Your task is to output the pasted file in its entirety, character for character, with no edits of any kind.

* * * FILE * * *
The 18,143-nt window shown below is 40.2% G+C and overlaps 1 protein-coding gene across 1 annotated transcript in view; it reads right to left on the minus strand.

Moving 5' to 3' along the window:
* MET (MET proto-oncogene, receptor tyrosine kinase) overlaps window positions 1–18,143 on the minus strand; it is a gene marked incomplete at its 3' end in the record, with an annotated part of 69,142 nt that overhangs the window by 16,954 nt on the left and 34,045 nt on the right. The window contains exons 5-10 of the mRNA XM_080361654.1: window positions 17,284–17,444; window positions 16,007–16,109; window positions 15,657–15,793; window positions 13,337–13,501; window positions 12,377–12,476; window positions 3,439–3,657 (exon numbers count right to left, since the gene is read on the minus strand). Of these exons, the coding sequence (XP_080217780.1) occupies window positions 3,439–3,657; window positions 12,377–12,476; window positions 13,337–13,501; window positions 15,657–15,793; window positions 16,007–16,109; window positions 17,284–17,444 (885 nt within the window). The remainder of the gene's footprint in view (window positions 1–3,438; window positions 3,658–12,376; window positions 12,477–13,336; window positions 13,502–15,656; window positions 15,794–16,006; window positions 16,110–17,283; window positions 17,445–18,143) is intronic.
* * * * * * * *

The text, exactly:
The 18,143-nt window shown below is 40.2% G+C and overlaps 1 protein-coding gene across 1 annotated transcript in view; it reads right to left on the minus strand.

Moving 5' to 3' along the window:
* MET (MET proto-oncogene, receptor tyrosine kinase) overlaps window positions 1–18,143 on the minus strand; it is a gene marked incomplete at its 3' end in the record, with an annotated part of 69,142 nt that overhangs the window by 16,954 nt on the left and 34,045 nt on the right. The window contains exons 5-10 of the mRNA XM_080361654.1: window positions 17,284–17,444; window positions 16,007–16,109; window positions 15,657–15,793; window positions 13,337–13,501; window positions 12,377–12,476; window positions 3,439–3,657 (exon numbers count right to left, since the gene is read on the minus strand). Of these exons, the coding sequence (XP_080217780.1) occupies window positions 3,439–3,657; window positions 12,377–12,476; window positions 13,337–13,501; window positions 15,657–15,793; window positions 16,007–16,109; window positions 17,284–17,444 (885 nt within the window). The remainder of the gene's footprint in view (window positions 1–3,438; window positions 3,658–12,376; window positions 12,477–13,336; window positions 13,502–15,656; window positions 15,794–16,006; window positions 16,110–17,283; window positions 17,445–18,143) is intronic.